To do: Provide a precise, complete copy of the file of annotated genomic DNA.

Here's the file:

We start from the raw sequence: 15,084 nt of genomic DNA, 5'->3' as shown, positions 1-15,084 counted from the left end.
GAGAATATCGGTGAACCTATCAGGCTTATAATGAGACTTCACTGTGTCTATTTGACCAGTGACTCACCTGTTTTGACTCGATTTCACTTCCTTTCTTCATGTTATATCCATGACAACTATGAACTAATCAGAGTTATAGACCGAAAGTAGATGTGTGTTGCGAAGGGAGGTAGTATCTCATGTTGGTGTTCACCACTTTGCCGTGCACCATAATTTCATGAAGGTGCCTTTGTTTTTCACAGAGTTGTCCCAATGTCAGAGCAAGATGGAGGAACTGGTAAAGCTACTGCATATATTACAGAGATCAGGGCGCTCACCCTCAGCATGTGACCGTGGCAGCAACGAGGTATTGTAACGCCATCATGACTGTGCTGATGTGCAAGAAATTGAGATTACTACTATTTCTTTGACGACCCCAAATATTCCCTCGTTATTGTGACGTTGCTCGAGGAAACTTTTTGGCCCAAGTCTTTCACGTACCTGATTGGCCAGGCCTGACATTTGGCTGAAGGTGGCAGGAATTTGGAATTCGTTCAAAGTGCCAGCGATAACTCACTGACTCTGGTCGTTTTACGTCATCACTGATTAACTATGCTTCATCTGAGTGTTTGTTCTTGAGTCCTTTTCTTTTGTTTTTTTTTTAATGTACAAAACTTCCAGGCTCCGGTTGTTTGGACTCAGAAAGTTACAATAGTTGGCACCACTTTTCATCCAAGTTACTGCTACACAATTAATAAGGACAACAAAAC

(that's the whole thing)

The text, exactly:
We start from the raw sequence: 15,084 nt of genomic DNA, 5'->3' as shown, positions 1-15,084 counted from the left end.
GAGAATATCGGTGAACCTATCAGGCTTATAATGAGACTTCACTGTGTCTATTTGACCAGTGACTCACCTGTTTTGACTCGATTTCACTTCCTTTCTTCATGTTATATCCATGACAACTATGAACTAATCAGAGTTATAGACCGAAAGTAGATGTGTGTTGCGAAGGGAGGTAGTATCTCATGTTGGTGTTCACCACTTTGCCGTGCACCATAATTTCATGAAGGTGCCTTTGTTTTTCACAGAGTTGTCCCAATGTCAGAGCAAGATGGAGGAACTGGTAAAGCTACTGCATATATTACAGAGATCAGGGCGCTCACCCTCAGCATGTGACCGTGGCAGCAACGAGGTATTGTAACGCCATCATGACTGTGCTGATGTGCAAGAAATTGAGATTACTACTATTTCTTTGACGACCCCAAATATTCCCTCGTTATTGTGACGTTGCTCGAGGAAACTTTTTGGCCCAAGTCTTTCACGTACCTGATTGGCCAGGCCTGACATTTGGCTGAAGGTGGCAGGAATTTGGAATTCGTTCAAAGTGCCAGCGATAACTCACTGACTCTGGTCGTTTTACGTCATCACTGATTAACTATGCTTCATCTGAGTGTTTGTTCTTGAGTCCTTTTCTTTTGTTTTTTTTTTAATGTACAAAACTTCCAGGCTCCGGTTGTTTGGACTCAGAAAGTTACAATAGTTGGCACCACTTTTCATCCAAGTTACTGCTACACAATTAATAAGGACAACAAAAC